Children are usually seen as adults in the making. Because they are “unfinished,” children represent hope. While this is often a valid source of inspiration for many, it is also the misfortune of others. Children’s potential to become something makes people (adults) believe that through them change is possible. This couldn’t be more visible today than in the news coverage about the impact of Juan Carlos’s resignation as king of Spain. An article from AFP (Madrid) explains that for 8-year-old Leonor de Borbón y Ortíz
childhood will not be the same now that her grandfather Juan Carlos is stepping down as king of Spain. Once her father Felipe is crowned king, she will no longer be “Infanta”, but Princess — and one day Queen. She will be the youngest direct royal heir in Europe.
This fragment shows the “unfinished” clause in royal terms. Leonor is not only an adult in the making, but a queen in the making. Her childhood is no longer a private place and time, but also a tool that others will use to illustrate specific ideas about hope and politics. Leonor, warns the article in a superficial tone,
will step out for the cameras to zoom in on her blue eyes, blonde hair and toothy smile. Royal-watchers say those may be just the charms the Spanish royal family needs to save its image. . . . The births of Leonor and her sister Sofia, who is now seven, turned them into possibly the cutest royal family in the world: a tall prince, glamorous mother and two little girls with long blonde hair.
Stereotypes about what is “cute” and royal aside, the mere accepted manipulation of children’s lives (or children’s public image at the very least) is almost Machiavellian. And as if all this was not enough, the article includes a section titled “Pretty face, saving face” that explains, in more detail, the improvements that Leonora could bring to her royal family’s public image with her own childhood:
Behind the walls of the royal Zarzuela Palace and Holy Mary of the Rose Bushes, Leonor may hear little of the noisy street protests by those who want Spain to be a republic.
Spain’s main political forces, the ruling Popular Party and opposition Socialists, back Felipe’s succession however and are expected to speed it through parliament, with the new king likely to be sworn in on June 19.
Felipe will then have to win over Spaniards fed up at corruption scandals and two recessions.
For that, the new heiress could be one of his biggest assets.
“Whenever the infantas Leonor and Sofia appear in public, they win the affection of the people. They are very pretty girls and seem very well brought up,” [José] Apezarena, [the prince’s biographer] said.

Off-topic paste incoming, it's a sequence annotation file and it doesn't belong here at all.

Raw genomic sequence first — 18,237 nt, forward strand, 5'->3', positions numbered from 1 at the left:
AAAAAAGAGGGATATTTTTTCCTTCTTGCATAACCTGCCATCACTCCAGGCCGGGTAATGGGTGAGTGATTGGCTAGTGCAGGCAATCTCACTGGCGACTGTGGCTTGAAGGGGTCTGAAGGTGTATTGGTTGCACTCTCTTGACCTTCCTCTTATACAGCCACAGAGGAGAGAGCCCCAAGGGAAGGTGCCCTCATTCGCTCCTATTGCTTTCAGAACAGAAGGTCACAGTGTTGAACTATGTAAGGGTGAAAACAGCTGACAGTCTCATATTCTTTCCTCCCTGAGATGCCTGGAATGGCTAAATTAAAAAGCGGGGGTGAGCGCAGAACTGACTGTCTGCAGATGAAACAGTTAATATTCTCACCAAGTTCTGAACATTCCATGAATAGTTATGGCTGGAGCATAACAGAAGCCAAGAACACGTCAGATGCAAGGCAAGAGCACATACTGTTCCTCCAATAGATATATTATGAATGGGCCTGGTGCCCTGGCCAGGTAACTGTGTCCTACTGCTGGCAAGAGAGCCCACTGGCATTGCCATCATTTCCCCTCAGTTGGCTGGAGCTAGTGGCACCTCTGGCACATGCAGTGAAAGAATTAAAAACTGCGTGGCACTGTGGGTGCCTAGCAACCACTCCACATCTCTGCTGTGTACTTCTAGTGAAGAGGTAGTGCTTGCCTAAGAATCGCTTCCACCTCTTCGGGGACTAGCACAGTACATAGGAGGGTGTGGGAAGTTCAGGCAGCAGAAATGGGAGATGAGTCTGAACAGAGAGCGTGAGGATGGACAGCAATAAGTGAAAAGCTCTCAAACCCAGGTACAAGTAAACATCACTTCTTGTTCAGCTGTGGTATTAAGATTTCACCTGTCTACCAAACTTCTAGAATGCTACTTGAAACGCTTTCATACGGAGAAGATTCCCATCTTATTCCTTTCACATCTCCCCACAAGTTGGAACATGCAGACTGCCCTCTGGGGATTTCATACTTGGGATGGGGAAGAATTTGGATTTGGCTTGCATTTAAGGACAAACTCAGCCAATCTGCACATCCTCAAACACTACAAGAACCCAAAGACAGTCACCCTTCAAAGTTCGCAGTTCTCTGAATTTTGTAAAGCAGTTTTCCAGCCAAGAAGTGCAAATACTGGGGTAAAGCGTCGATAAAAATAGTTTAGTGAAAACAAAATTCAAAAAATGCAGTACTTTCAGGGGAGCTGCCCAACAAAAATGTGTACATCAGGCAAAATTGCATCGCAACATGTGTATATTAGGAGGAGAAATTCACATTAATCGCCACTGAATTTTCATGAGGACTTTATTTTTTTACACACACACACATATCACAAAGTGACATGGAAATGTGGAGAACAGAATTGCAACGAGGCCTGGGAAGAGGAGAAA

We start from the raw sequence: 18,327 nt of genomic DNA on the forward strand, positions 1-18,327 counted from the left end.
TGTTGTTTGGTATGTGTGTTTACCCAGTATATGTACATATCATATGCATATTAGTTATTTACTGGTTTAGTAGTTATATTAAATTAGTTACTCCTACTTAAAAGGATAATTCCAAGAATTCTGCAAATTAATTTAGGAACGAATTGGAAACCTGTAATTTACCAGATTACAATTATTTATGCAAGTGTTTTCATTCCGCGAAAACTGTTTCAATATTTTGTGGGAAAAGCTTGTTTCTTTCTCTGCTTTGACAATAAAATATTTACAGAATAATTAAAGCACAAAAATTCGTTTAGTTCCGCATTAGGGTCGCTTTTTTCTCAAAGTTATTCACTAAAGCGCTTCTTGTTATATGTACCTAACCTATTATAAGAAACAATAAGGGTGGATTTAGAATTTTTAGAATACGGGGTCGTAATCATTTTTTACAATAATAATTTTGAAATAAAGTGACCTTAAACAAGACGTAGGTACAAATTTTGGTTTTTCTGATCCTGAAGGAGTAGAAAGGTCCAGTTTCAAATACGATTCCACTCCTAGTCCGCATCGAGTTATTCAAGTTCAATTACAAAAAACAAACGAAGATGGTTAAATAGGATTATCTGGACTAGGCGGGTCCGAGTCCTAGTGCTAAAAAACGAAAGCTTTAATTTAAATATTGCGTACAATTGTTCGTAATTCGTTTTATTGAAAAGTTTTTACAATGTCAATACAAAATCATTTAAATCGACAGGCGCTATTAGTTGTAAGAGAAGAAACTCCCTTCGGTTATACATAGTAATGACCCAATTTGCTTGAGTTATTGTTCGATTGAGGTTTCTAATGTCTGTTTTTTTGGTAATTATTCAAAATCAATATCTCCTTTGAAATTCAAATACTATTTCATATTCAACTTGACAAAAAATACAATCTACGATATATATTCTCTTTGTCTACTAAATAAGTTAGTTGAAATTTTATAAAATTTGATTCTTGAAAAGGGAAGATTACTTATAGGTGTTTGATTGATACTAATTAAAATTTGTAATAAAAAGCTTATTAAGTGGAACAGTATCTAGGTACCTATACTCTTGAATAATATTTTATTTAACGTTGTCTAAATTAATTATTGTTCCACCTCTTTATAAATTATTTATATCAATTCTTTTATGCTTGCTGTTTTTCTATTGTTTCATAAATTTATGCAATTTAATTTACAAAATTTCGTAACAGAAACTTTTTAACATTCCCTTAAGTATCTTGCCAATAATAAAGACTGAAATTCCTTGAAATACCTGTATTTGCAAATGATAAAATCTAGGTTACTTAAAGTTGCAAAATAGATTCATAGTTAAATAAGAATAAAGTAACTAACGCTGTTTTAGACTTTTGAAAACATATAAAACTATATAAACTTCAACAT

“We are going to be seeing a lot more of those images from now on, and they are going to help the new king to win over the people.”
Whether Leonor is seen as an asset, as hope, or as the possibility for change, today’s news narrative incorporates the role of Leonor as a “child savior.” In the child savior myth, the child is the medium for a solution to adults’ problems. The idea that children can solve other people’s problems is not uncommon, but for some reason, the fact that this would get discussed so publicly (and without much resistance) makes adults’ use of children slightly more frightening.
—Alexia Raynal, Zeteo Managing Editor
To read more posts by Alexia Raynal, visit her ZiR page here.
Cover image: Princess Leonor, daughter of the Spanish Crown Prince, sits in a car in Palma de Mallorca on August 2, 2013 (AFP Photo/Jaime Reina
Inside image: copy of holy card by St. Theres of the Child Jesus and the Holy Face. The first line of the Latin beneath the picture (There is no savior beside me) is taken from Hosea 13:4:
Read more about the child savior myth and archetype here: “The character of the child is one of the primary archetypes of mankind. The relationship between children and older people in which the child is the medium for a solution to the older person’s problems is derived from the archetype of the child and is a natural result of the structure of relationships between children and older persons. The latter is often referred to, somewhat imprecisely, as the child savior myth. However, it is much more than a myth, being the expression of an important relationship that occurs repeatedly in real life and is often used in fiction.”